Janka Táborecká-Petrovičová, Jaroslav Ďaďo, Michal Budinský

Hidden Champions of Slovenia

Abstract
Slovenia has a number of globally competitive companies that lead the market in their niches, while also being widely unknown to the general public. They operate mostly in the manufacturing and IT industries and export mainly to European countries. Some of them also export to North America, Argentina, China, Japan, Korea, and Australia. Export sales revenues amount to 80% or more. The Slovenian hidden champions have some competitive advantages in common, such as flexibility, knowledge, technology, and continuous investment in research and development.
Katja Babič

Hidden Champions of Turkey

Abstract
This chapter provides a qualitative analysis of five hidden champions in Turkey by taking an inclusive approach to market positions as well as management aspects. Hidden champions are highly innovative small-to-medium-sized companies with leading global market positions, mostly in their niche markets. The companies’ characteristics can be summarized as a global focus, a strong emphasis on consumers, talented and engaged employees, global and local market knowledge, participatory management, being open to change, lean thinking, compliance with ethical values, sustainability practices, quality standards, outstanding design skills and propensity for digital transformation. The analysis will shed some light on what makes these hidden champions competitive in international markets. The chapter provides five case studies by concentrating on Turkey’s emerging economy.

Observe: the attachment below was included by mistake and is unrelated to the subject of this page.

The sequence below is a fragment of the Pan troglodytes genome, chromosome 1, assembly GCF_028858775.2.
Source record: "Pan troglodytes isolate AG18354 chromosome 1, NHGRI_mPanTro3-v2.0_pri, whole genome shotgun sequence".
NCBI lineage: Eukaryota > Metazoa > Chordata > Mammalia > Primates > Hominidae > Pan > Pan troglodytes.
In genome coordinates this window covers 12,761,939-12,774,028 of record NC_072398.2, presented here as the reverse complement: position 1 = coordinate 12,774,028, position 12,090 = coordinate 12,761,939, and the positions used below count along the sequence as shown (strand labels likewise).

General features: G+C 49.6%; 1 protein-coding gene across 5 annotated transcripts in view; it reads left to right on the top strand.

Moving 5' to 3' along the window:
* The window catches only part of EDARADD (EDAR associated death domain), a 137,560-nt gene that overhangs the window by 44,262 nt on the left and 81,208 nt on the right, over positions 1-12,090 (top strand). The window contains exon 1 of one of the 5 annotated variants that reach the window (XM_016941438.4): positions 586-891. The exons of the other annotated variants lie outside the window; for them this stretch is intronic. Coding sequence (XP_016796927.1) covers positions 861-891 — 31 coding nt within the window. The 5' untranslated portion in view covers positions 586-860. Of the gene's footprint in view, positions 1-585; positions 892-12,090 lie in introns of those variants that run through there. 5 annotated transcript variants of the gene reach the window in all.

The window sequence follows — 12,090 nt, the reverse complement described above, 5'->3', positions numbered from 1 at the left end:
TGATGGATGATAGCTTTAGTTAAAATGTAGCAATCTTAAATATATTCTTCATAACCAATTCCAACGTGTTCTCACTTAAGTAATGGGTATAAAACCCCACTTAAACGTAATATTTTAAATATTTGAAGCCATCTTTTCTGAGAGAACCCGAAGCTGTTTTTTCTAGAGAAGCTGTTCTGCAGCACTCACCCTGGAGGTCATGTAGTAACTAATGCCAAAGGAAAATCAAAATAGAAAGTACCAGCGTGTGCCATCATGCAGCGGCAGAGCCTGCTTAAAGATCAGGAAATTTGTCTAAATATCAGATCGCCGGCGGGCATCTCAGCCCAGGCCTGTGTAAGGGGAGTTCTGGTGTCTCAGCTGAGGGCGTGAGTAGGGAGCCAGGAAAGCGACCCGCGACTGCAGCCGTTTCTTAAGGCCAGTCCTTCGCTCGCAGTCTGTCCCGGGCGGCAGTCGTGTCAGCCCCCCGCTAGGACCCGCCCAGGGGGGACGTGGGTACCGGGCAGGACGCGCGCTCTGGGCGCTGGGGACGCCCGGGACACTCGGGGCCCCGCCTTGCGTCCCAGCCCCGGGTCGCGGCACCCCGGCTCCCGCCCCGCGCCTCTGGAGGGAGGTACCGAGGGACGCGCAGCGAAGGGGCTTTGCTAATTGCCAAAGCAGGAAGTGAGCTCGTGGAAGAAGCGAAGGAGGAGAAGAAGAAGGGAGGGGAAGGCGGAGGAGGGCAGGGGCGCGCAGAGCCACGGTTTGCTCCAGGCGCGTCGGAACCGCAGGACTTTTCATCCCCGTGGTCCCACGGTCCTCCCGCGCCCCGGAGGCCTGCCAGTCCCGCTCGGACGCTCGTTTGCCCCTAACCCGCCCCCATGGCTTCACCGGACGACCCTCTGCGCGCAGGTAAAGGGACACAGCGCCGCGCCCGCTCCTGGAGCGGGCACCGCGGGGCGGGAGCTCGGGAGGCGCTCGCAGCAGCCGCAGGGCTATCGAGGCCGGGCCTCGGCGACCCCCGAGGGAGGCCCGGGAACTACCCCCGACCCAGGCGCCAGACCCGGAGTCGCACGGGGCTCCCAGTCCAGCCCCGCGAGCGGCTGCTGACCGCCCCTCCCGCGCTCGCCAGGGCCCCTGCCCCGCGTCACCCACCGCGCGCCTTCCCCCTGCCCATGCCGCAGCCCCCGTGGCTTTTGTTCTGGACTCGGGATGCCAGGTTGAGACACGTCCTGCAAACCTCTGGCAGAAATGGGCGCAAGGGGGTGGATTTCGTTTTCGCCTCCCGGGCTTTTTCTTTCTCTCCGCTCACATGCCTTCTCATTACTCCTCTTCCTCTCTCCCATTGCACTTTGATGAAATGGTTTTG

Dincer Atli, Nebiye Yasar

Hidden Champions of Ukraine

Abstract
Finding hidden champions in Ukraine was not easy. Many business leaders have decided not to be hidden and have invested in corporate brand promotion. On the other hand, most company-related information is private. Also, the domestic market is relatively large. Therefore, many successful companies are still operating within their own range. The key advantage of the Ukrainian hidden champions is their narrow specialization that renders the domestic market too small. These companies have no other choice but to compete on a global scale. Ukrainian hidden champions produce high added value and export hi-tech products.
Iryna Tykhomyrova, Vadym Saveliev
Additional information

Premium Partner

    Image Credits